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UNITED STATES COURT OF APPEALS

FOR THE FIRST CIRCUIT


____________________
No. 92-2417
JOSEPH D'ERRICO,
Petitioner,
v.
GENERAL DYNAMICS CORPORATION,
DIRECTOR, OFFICE OF WORKERS' COMPENSATION PROGRAMS,
U.S. DEPARTMENT OF LABOR,
AND BENEFITS REVIEW BOARD, U.S. DEPARTMENT OF LABOR
Respondents.
____________________
ON PETITION FOR REVIEW OF AN ORDER OF
THE BENEFITS REVIEW BOARD
____________________
Before
Torruella, Circuit Judge ,
Feinberg,* Senior Circuit Judge ,
and Boudin, Circuit Judge .
____________________
Donald E. Wallace with whom was on brief for Joseph D'Errico.
Norman P. Beane, Jr. with whom and Diane M. Broderick were on brief for General
Dynamics Corporation.

Laura J. Stomski , Attorney, U.S. Department of Labor, Office of the Solicitor, with
whom Judith E. Kramer , Deputy Solicitor, Carol A. DeDeo , Associate Solicitor,
and Janet R. Dunlop , Counsel for Longshore, were on brief for the Director, Office
of Workers' Compensation Programs.
____________________
June 25, 1993
____________________
_____________________
*Of the Second Circuit, sitting by designation.
FEINBERG, Senior Circuit Judge . Joseph D'Errico
petitions for review of a decision and order of the Benefits Review Board of the
United States Department of Labor (the Board). The Board affirmed a decision and
order of an administrative law judge (ALJ) awarding D'Errico benefits under the
Longshore and Harbor Workers' Compensation Act (the Act), but also granting
D'Errico's employer, General Dynamics Corporation (General Dynamics), an offset
for the amounts paid to D'Errico under the terms of an earlier consent decree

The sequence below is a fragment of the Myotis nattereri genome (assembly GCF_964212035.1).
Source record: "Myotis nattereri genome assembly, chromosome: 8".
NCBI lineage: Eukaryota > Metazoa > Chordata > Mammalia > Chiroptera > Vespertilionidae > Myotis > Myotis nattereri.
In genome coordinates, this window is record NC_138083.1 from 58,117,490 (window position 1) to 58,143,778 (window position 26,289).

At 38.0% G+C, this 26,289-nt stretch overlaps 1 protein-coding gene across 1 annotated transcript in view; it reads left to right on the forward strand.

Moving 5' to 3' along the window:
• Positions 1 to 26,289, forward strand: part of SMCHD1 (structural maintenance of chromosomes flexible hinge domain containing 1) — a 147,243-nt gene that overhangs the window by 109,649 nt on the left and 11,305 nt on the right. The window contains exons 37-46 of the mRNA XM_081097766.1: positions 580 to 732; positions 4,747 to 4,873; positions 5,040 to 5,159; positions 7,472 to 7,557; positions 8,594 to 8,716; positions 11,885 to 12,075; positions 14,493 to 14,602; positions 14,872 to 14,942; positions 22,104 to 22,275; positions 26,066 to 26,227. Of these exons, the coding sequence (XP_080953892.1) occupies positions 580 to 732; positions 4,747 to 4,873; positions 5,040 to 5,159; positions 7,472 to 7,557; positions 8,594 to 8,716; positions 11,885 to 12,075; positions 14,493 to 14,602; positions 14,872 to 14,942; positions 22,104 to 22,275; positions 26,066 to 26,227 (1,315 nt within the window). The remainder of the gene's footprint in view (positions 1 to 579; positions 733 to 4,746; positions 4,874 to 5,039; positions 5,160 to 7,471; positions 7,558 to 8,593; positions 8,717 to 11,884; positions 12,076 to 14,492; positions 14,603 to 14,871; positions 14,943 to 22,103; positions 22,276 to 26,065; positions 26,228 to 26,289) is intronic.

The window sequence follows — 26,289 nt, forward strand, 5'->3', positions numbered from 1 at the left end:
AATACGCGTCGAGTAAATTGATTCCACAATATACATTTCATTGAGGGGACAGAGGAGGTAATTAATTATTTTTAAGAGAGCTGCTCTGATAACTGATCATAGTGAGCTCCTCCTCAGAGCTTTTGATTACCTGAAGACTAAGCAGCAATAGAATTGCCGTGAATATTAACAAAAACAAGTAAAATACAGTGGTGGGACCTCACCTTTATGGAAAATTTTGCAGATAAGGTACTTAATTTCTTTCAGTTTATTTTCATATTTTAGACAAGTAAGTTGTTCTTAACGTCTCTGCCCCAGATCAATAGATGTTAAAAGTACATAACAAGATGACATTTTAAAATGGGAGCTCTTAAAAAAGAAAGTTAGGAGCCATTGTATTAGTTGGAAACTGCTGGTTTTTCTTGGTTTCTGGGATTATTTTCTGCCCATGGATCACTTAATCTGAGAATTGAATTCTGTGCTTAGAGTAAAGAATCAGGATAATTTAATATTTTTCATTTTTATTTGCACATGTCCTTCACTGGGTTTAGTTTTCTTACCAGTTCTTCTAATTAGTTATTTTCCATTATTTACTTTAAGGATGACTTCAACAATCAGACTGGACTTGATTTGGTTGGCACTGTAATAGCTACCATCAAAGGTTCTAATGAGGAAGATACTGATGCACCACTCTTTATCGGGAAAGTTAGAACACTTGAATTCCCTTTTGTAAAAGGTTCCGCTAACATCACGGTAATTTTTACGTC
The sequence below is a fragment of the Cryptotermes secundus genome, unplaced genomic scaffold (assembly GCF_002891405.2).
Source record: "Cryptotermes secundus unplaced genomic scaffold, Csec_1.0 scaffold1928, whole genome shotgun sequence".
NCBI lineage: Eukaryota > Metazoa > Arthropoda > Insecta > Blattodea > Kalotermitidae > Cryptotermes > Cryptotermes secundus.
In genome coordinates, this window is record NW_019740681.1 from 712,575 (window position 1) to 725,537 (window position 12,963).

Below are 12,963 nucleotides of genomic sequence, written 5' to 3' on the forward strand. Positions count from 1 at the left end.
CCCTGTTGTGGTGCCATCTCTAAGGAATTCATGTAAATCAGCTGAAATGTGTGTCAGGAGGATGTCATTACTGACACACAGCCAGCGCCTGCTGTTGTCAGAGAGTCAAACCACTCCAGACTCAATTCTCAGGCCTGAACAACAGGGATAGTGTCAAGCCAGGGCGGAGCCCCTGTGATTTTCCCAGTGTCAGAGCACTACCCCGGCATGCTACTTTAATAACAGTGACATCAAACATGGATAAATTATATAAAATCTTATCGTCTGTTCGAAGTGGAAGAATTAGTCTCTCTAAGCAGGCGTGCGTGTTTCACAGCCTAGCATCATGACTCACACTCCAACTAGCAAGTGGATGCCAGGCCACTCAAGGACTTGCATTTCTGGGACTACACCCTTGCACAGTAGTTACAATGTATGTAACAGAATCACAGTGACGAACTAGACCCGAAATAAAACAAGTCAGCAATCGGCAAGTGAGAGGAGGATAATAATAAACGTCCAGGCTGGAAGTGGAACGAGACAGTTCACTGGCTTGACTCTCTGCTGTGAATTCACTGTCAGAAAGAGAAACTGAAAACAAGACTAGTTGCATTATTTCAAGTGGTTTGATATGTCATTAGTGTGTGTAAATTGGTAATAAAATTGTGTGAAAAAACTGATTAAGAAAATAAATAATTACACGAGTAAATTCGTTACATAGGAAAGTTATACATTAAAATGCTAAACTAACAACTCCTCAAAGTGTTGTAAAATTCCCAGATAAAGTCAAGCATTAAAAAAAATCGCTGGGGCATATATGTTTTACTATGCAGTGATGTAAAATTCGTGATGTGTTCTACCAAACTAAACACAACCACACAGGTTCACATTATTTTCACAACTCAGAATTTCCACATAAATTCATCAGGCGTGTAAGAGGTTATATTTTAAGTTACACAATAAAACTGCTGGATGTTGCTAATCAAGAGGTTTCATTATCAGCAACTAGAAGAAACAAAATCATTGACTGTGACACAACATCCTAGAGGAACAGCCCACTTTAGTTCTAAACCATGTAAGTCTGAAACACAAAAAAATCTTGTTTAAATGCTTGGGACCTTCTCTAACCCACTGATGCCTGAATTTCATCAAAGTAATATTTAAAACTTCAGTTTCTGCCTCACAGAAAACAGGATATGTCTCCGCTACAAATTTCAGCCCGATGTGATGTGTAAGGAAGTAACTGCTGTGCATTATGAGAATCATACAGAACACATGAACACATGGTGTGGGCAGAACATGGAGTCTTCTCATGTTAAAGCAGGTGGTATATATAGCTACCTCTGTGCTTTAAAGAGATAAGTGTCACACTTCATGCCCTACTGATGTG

pursuant to a state workers' compensation law. D'Errico challenges this offset.
1:
In his brief to this court, D'Errico also argued that the ALJ had erroneously awarded
a credit to General Dynamics for the amount it had paid in attorney's fees under the
state consent decree. D'Errico withdrew this claim at oral argument.
I. Background
D'Errico was an employee of General Dynamics. On July 19, 1984, he suffered
injury to his right foot and back when he was struck during the course of his
employment by a 2,500 pound steel "ring" at General Dynamics's facility at Quonset

Point, Rhode Island. The ring knocked him over, crushing his foot. All five toes and
part of the foot itself had to be amputated. D'Errico has been unable to return to work
since the accident.
This appeal followed.
II. Discussion
"In a statutory construction case, the beginning point must be the language of the
statute, and when a statute speaks with clarity to an issue judicial inquiry into the
statute's meaning, in all but the most extraordinary circumstance, is finished." Estate
of Cowart v. Nicklos Drilling Co., 112 S. Ct. 2589, 2594 (1992). Section 3(e) of the
Act provides in relevant part:
Prior to oral argument, the Director moved to "amend and reform" the caption in this
appeal by "substituting" himself as respondent in place of the Board. Implicit in this
motion was a request to dismiss the Board as a party. We granted this motion to the
extent of naming the Director in the caption as a respondent, but denied the implicit
request to dismiss the Board. The latter request having been renewed at oral
argument, we again deny it. See Prolerized New England Co. v. Benefits Review
Bd., 637 F.2d 30, 40-41 (1st Cir. 1980), cert. denied, 452 U.S. 938 (1981).
They argue that the award D'Errico received under the consent decree and the award
he received under the Act were obviously for the "same injury" and that the credit to
General Dynamics was therefore appropriate.
or
We are aware that D'Errico, because he did not meet the Act's requirements, was
awarded nothing under the Act for the disfigurement resulting from his injury, even

though he did receive $30,000 for disfigurement under the less restrictive
requirements of the state consent decree and state law.
3:
We are also aware that the result we reach provides D'Errico with less overall
compensation for his undoubted injury than would the result D'Errico urges, and
that from his perspective this is a "painful outcome." Bouchard, 963 F.2d at 544. We
believe, however, that the governing principles of statutory construction leave us no
other choice.
For the foregoing reasons the petition for review is denied.